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Turnagain Pass Avalanche Forecast RSS

Archives
ARCHIVED FORECAST - All forecasts expire after 24 hours from the posting date/time.
Issued
Wed, December 25th, 2013 - 7:00AM
Expires
Thu, December 26th, 2013 - 7:00AM
Forecaster
Graham Predeger
The Bottom Line

For slabs that are persistent and snow not quite consistent, a MODERATE avalanche Danger exists for skiers and snowmachiners amiss.   Above tree line today a small wind slab may prove your biggest concern for Xmas-going fun seekers in Turn-again.   Below tree line, the danger is LOW where the snow on the ground is mostly stable and sound.

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Wed, December 25th, 2013
Alpine
Above 2,500'
Moderate (2)
Avalanche risk
Treeline
1,000'-2,500'
Low (1)
Avalanche risk
Below Treeline
Below 1,000'
Low (1)
Avalanche risk
Alpine
Above 2,500'
Avalanche risk
Moderate (2)
Treeline
1,000'-2,500'
Avalanche risk
Low (1)
Below Treeline
Below 1,000'
Avalanche risk
Low (1)
Danger Scale:
No Rating (0)
Low (1)
Moderate (2)
Considerable (3)
High (4)
Extreme (5)
Avalanche Problem 1
  • Persistent Slabs
    Persistent Slabs
Persistent Slabs
Persistent Slab avalanches are the release of a cohesive layer of snow (a slab) in the middle to upper snowpack, when the bond to an underlying persistent weak layer breaks. Persistent layers include: surface hoar, depth hoar, near-surface facets, or faceted snow. Persistent weak layers can continue to produce avalanches for days, weeks or even months, making them especially dangerous and tricky. As additional snow and wind events build a thicker slab on top of the persistent weak layer, this avalanche problem may develop into a Deep Persistent Slab.
More info at Avalanche.org

A generally poor structure to our snowpack is keeping the persistent slab our primary concern again today.  Avalanche activity appeared to peak on Sunday with two human triggered avalanches in the Turnagain area.  Cold temperatures and a lack of weather today will allow our snowpack to further adjust, however it doesn’t take long to dig down to the ground to recognize the problematic weak layers that lie beneath our slow-to-build slab.  Since the drizzle crust of December 7/8 (17 days ago) we have received 2.3 inches of water, which translates to about a 16-inch slab.  Snow pit tests yesterday were consistently failing at this interface of faceted snow directly above the crust.

Small spells of moisture thus far have allowed our snowpack to adapt a little at a time, not overloading weak layers to the point of widespread natural avalanching yet.  Add a skier or snowmachiner into the equation on steep, wind loaded terrain and producing an avalanche may be possible today.  Specifically in the higher elevations where the wind has produced a deeper, heavier slab that overlies this same basic poor structure.  

Avalanche Problem 2
  • Wind Slabs
    Wind Slabs
Wind Slabs
Wind Slab avalanches are the release of a cohesive layer of snow (a slab) formed by the wind. Wind typically transports snow from the upwind sides of terrain features and deposits snow on the downwind side. Wind slabs are often smooth and rounded and sometimes sound hollow, and can range from soft to hard. Wind slabs that form over a persistent weak layer (surface hoar, depth hoar, or near-surface facets) may be termed Persistent Slabs or may develop into Persistent Slabs.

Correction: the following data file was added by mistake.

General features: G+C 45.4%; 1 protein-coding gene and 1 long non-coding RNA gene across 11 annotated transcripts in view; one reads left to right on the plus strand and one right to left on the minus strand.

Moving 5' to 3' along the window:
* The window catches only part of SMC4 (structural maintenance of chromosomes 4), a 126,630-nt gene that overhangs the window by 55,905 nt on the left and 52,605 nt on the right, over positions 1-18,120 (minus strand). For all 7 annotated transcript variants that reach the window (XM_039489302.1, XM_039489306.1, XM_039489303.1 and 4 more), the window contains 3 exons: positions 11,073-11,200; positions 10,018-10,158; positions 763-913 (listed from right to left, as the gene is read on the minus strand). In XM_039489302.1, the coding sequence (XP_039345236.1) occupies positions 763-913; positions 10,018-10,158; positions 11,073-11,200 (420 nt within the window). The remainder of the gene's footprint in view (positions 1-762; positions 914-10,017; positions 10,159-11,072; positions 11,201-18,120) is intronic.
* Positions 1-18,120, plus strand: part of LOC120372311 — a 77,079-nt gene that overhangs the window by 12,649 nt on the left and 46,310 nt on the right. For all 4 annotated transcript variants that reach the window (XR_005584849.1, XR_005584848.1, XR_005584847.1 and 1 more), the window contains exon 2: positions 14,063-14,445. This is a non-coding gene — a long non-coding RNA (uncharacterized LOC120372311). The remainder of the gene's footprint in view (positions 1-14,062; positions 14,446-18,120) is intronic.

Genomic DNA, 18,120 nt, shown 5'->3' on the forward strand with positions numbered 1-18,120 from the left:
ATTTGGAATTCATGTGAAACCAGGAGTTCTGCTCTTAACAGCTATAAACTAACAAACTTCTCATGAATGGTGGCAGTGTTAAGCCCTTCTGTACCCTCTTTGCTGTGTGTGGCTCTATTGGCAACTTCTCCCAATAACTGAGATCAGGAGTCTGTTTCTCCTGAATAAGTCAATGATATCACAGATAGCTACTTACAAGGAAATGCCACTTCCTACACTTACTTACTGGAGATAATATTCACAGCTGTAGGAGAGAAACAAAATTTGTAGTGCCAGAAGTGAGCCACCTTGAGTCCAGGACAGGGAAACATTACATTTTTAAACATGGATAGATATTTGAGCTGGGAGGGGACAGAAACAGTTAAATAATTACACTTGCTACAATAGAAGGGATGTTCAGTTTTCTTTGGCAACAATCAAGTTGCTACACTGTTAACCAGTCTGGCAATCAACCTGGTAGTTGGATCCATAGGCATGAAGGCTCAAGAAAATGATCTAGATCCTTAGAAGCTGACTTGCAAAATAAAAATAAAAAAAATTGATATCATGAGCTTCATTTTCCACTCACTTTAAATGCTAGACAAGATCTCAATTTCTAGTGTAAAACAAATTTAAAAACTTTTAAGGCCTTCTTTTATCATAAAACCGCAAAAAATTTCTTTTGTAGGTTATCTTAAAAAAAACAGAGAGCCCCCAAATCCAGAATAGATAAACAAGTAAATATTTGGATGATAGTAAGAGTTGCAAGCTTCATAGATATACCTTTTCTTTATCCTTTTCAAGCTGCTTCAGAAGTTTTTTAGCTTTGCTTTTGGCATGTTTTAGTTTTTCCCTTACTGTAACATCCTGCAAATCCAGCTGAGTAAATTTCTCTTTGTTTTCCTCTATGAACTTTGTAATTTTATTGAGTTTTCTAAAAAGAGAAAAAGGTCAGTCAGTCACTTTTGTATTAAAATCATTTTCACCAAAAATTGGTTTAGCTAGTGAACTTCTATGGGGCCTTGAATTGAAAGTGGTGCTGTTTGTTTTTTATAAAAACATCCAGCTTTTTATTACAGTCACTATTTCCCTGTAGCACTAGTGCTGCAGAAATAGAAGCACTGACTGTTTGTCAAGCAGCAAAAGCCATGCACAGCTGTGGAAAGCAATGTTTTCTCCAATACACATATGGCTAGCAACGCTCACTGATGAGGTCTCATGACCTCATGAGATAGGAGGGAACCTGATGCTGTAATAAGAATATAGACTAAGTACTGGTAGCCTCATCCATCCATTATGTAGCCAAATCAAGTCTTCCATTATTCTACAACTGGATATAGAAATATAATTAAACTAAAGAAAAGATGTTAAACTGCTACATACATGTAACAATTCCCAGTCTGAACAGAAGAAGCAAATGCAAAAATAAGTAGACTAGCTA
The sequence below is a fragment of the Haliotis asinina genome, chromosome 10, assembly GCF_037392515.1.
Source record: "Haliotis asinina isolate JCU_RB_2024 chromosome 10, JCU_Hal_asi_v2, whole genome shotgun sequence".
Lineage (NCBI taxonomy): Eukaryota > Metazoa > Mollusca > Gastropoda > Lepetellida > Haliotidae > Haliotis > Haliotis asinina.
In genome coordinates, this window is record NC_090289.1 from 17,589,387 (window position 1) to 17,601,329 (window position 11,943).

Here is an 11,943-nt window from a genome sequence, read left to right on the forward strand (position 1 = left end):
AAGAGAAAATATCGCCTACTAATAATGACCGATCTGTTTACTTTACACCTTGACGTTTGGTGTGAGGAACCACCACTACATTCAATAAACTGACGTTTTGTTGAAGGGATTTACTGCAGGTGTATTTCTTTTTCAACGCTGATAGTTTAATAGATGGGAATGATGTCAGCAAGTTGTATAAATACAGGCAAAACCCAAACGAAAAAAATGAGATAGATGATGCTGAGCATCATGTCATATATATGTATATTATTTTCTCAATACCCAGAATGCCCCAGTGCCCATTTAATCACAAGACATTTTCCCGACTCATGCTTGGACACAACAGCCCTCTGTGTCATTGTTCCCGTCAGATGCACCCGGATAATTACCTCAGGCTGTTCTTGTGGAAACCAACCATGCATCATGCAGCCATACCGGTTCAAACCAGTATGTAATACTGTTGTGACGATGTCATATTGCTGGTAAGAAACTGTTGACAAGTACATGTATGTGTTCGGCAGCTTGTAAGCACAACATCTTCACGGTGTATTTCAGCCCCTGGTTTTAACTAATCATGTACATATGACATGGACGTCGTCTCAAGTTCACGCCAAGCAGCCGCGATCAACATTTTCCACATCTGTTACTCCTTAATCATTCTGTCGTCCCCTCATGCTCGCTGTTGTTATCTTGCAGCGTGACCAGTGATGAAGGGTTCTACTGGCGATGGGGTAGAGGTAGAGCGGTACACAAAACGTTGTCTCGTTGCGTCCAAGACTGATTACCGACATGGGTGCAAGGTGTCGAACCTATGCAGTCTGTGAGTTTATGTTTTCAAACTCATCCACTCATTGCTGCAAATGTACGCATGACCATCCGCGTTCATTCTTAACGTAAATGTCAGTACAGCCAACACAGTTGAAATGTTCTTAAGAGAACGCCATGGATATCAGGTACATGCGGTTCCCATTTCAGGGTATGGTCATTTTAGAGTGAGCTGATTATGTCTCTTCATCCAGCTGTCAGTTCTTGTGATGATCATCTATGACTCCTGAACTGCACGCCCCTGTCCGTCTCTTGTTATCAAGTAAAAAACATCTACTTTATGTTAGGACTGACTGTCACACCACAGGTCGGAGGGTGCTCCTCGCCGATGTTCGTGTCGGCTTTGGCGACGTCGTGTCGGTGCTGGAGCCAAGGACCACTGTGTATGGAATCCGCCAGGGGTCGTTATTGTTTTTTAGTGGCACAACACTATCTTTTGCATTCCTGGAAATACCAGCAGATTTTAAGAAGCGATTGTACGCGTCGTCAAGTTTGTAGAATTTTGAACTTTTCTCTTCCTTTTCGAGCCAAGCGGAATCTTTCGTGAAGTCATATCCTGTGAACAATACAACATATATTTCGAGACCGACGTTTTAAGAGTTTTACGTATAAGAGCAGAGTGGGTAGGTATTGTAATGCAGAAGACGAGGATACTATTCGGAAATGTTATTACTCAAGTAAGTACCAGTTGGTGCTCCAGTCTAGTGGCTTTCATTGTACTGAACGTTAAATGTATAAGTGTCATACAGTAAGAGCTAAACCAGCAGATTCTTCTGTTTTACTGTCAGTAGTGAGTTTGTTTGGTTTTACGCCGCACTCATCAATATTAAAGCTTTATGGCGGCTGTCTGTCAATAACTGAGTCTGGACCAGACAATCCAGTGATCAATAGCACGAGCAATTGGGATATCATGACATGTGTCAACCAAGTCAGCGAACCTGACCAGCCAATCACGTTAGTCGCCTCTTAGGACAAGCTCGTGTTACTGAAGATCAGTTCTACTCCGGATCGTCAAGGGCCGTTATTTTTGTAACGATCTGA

More info at Avalanche.org

Monday morning we did have a short lived, natural wind slab avalanche cycle where strong winds proved enough to overload weak layers.  In higher elevation areas it’ll be possible to find pockets of dense wind slabs 1-2’ deep on the lee side of wind-raked ridges.  Pay particular attention to firm, hollow sounding snow on south, east and west aspects.  These slabs may sit mid-slope given the moderate to strong winds that blew through our region on Monday and Tuesday.

Weather
Wed, December 25th, 2013

Yesterday cloudy skies in the afternoon produced just a trace of new snow in eastern Turnagain Arm as a series of low-pressure systems skirted us to the south.   Winds shifted to a more easterly direction but still blew moderately yesterday.   Temperatures stayed cold at sea level due to a weak temperature inversion and gradually grew warmer with elevation topping out in the low-teens on Sunburst.

Don’t expect a Christmas miracle in the form of new snow today.   Rather we seem to have fallen under another persistent high-pressure ridge that appears to be with us at least until the weekend.   There is a decent temperature inversion in place this morning with temps ranging from 2 degrees in Portage to 20 degrees at the top of Sunburst.   Winds appear to again shift back to a northwest orientation today blowing in the 10-20mph range.  

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Riding Areas
Updated Fri, May 01st, 2020

Status of riding areas across the Chugach NF is managed by the Glacier and Seward Ranger Districts, not avalanche center staff. Riding area information is posted as a public service to our users and updated based on snow depth and snow density to prevent resource damage at trailhead locations. Riding area questions contact: mailroom_r10_chugach@fs.fed.us

Area Status Weather & Riding Conditions
Glacier District
Johnson Pass
Closed
Placer River
Closed
Skookum Drainage
Closed
Turnagain Pass
Closed
Closed as of May 1. Thanks for a fun, safe season!
Twentymile
Closed
Seward District
Carter Lake
Closed
Lost Lake Trail
Closed
Primrose Trail
Closed
Resurrection Pass Trail
Closed
Snug Harbor
Closed
South Fork Snow River Corridor
Closed
Summit Lake
Closed

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This is a general backcountry avalanche advisory issued for Turnagain Arm with Turnagain Pass as the core advisory area. This advisory does not apply to highways, railroads or operating ski areas.